By Kassie Gadeke - images supplied by Chevron and DJR Team Penske
Virgin Australia Supercars Championship
Thirty-five years have passed, but for Dick Johnson 'The Rock' incident remains one of the most bizarre things he's ever seen at Bathurst.
On this day in 1980, Johnson crashed out of the lead of Australia's Great Race when his Tru-Blu Falcon collided with a boulder that fell onto the track just past The Cutting.
Contesting the race as a privateer, the incident caused extensive damage to the car and was heartbreaking, with Johnson saying shortly after he was done with motor racing.
While he lamented the loss, passionate supporters jammed the switchboard, calling in to broadcaster Channel Seven to donate money to ensure Johnson was able to repair the car; the funds were matched by Ford.
Peter Brock and Jim Richards claimed their third Bathurst win in a row that day - but the following year Johnson won Bathurst and the Australian Touring Car Championship.
He went on to ultimately win five Championships - surpassed only by Jamie Whincup last year, with six - and three Bathurst 1000s, the last in 1994 with John Bowe.
Johnson, 70, looked back with v8supercars.com.au and said 'The Rock' not only made his career but motivated him to be his best to repay the faith shown by his fans.
"Reflecting on that particular incident, it was a make or break situation for me, so looking at it that way ... I would've certainly been out of motor racing forever, it would've had a devastating effect financially," Johnson told v8supercars.com.au.
"At the time it seemed like the worst thing that could ever happen - but as it turned out it was the best thing that could've ever happened to me.
"As you know ... it's very difficult to get a break in motor racing. And looking back on it now I'd suggest it was an opportunity that was unforseen - certainly you could never orchestrate it.
"I've always been a great believer that when you see an opportunity you've got to seize it with both hands and run with it. And the way things unfolded, that is really what made my career."
While one of the greats of Australian Touring Car has learned many lessons and told many stories over his time in the sport, for Johnson, the year of 'The Rock' taught him one thing that has stuck ever since.
"I think the most important part about motor racing ... unless you embrace the fans and the people that support you, you will not survive," he said.
"That's something I have always been conscious of - I'll never ever forget the people, who helped me get where I am today.
"It takes an awful lot of work and things like that to make a race team and make it successful - but you've got to have the support of the people out there.
"Fortunately for me ... it was just ordinary people that supported us during that particular time and I suppose then it seemed like a great thing.
"For the following year it put an awful lot of pressure on us really, me personally, to think that all those people that supported you - that was the motivation for me to really step up and put our best foot forward and be able to try and pay them back in some small way."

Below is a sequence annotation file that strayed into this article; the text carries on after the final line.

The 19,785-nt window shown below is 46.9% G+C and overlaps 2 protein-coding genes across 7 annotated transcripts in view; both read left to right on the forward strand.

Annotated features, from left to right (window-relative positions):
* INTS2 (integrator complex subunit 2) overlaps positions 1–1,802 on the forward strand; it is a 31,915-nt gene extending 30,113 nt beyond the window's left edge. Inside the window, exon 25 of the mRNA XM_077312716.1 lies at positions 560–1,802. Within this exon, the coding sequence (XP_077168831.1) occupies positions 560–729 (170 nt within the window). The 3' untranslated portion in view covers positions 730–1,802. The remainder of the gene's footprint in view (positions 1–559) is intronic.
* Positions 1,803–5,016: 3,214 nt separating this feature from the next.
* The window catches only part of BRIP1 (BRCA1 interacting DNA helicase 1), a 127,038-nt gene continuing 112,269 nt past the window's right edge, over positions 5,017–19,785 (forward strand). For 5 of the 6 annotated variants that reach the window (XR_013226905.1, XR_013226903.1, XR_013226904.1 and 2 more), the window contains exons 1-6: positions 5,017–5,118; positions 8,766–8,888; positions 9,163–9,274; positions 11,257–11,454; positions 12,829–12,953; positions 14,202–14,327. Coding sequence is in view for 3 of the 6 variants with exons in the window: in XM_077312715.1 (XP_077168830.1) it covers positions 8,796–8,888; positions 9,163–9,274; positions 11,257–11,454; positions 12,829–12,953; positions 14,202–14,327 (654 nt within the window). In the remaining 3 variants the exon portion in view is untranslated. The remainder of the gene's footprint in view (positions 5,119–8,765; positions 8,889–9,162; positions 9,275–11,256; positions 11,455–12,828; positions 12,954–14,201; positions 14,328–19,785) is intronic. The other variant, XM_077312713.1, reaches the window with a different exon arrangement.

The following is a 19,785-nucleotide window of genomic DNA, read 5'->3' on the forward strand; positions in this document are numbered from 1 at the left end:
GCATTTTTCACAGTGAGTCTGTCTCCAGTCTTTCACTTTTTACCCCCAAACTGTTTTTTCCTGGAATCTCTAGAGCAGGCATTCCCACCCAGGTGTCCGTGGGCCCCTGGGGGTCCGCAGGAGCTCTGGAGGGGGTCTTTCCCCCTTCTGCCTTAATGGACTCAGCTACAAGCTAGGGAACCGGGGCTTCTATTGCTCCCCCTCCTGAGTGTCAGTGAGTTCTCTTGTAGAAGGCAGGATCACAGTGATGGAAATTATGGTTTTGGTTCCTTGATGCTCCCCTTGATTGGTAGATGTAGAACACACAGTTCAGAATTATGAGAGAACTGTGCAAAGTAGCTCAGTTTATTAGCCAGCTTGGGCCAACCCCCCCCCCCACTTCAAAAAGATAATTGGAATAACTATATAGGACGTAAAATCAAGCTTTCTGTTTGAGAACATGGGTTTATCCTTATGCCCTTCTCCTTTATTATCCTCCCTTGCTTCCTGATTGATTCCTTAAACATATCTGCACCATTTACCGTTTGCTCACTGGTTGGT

Johnson says it certainly was one of the weirdest things he's ever seen at Bathurst. Last year's Great Race also got a mention.
"There have been a few different sorts of incidents at Bathurst over the years," he said.
"Last year's was one of the most bizarre Bathursts I've ever seen in my life.
"And it just shows you that it's never over until the chequered flag drops, because it's a race that is long enough to be full of all different incidents and last year was testament to that, that's for sure - whether the regulations served the end result or not, that will be debated forever."
Johnson's team was the first to take last year's winner Chaz Mostert to the Mountain, who crashed before getting to the start of the Great Race in 2013. And this time, bringing Marcos Ambrose back to the event he so desperately wants to conquer after just five starts there across his career, means there is plenty of excitement at the Stapylton workshop for this weekend.
"It is (an exciting time for the team) and it's been a hell of a rollercoaster over many, many years - every year seems to produce something different," he said.
"This year is to be played out ... let's hope this one's going to be one of the good ones."
The sad part is that this will be the first year since 1975 a member of the Johnson family will not be on the grid for the Supercheap Auto Bathurst 1000.
Johnson's last start was in 1999, while son Steve has missed out on a drive for the first time since debuting in 1994.
"It is (bittersweet not seeing Steve out there). I think he deserves (a drive) - not from a father's point of view, but the view from a lot of people - that his ability is certainly good enough to be out there and running that event because he's done so well there in the past."
Once again, Johnson and his team prepare to make the trip out to Mount Panorama - and despite having experienced the highs, the lows and the head-scratching moments, it's the one event Johnson will never get tired of.
"Bathurst is the only event anywhere that I've ever been to that irrespective of the day you have on Sunday - be it good, bad or indifferent - I could come and start it all again on Monday," he said.
"Even though you'd be absolutely knackered because it really knocks you around physically - and certainly the older you get the worse it becomes - but I could still stump up the next day to have another go.
"To me, it's an event that is unique, it comes once a year and you don't get a second opportunity. And you can make or break the race in the first corner."